Do so, and all else equal, things will work out well.
Agreed.
And, just as important: things will work out MUCH BETTER than if one had done nothing at all, which is what many people do...
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Re: "How to Retire With $2 Million On a $50,000 Salary"

Post by livesoft »

This is old news. At ages 26, my spouse and I were making somewhat less than $50K a year. We are not 67 (nor even 65) yet. And I would not have considered us upper income like some folks around here. Nevertheless, we each have more than $2 million for when we retire plus decent SS benefits.
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Re: "How to Retire With $2 Million On a $50,000 Salary"

Post by rocket354 »

CyclingDuo wrote: Sun Nov 14, 2021 4:00 pm
Kenkat wrote: Sun Nov 14, 2021 3:52 pm For the number crunchers:

Starting in 1985 (as far back as Portfolio Visualizer goes):

Initial Investment: $1
Annual Contribution: $7500 (15% of $50,000)
Investment: 100% VFINX (S&P 500 Index)
Inflation Adjusted: Yes - includes contributions - i.e., this person’s income increased with inflation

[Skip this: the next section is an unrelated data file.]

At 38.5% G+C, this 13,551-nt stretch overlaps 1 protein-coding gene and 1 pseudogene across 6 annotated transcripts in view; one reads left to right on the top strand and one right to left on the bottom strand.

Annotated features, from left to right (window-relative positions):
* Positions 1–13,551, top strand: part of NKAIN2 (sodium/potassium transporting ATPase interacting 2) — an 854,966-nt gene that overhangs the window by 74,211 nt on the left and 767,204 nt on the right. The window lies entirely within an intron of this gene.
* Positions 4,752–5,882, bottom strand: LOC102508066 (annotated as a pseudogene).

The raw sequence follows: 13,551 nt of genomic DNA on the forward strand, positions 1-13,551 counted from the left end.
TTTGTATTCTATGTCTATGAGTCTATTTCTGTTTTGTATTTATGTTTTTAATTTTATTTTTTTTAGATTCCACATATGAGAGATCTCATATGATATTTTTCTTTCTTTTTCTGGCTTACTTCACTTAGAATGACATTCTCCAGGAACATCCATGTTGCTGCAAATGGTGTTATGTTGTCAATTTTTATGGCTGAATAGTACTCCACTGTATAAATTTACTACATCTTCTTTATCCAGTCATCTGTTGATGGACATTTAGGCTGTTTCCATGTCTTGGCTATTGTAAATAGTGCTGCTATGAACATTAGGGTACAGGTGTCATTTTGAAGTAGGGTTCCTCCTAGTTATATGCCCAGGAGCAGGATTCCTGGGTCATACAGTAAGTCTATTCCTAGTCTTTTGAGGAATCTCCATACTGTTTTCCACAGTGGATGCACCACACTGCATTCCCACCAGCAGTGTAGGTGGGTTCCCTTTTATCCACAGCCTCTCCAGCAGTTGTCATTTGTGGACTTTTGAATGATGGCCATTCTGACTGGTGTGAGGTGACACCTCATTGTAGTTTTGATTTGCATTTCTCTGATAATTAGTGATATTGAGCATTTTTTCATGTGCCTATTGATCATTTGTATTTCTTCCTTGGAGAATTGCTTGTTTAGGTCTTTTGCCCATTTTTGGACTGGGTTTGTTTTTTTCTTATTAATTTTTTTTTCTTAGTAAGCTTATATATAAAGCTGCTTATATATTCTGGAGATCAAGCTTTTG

Inflation Adjusted Final Value: $1,565,581
Nominal Final Value: $4,112,292

https://www.portfoliovisualizer.com/bac ... ion1_1=100

So close to 36 years in, $2m, even adjusted for inflation, isn’t far off.

I would agree that this would be a better analysis, but the message is the same. The way we get so hung up on numbers and details here is why people end up at Edward Jones. It’s too overwhelming when the simpler message will suffice.
Don't forget to throw in the employer match into the 401k on top of the 15% the employee is saving. Be it 3%, 4%, 5%, 6% or more. Or, in the case of public education and government employees - the pension.

Cheers.

:sharebeer

CyclingDuo
To add more details to the post decrying all the details, $50,000 in 1985 was worth a lot more than $50,000 today (closer to $125,000). And that $1.5 million is in 1985 dollars. A correct comparison if we're going to go back to 1985 is to have the equivalent of $50,000 inflation-adjusted for then, which is about $19,450. Starting with that amount, and saving 15%--ok, I rounded up to $3000 per year--we get a portfolio in today's dollars of a little over $1.6MM ($626k inflation adjusted, back to 1985 dollars). (Also, not a surprise that the given inflation-adjusted value from the previous calculation and the nominal value given in my calculation are more or less the same.)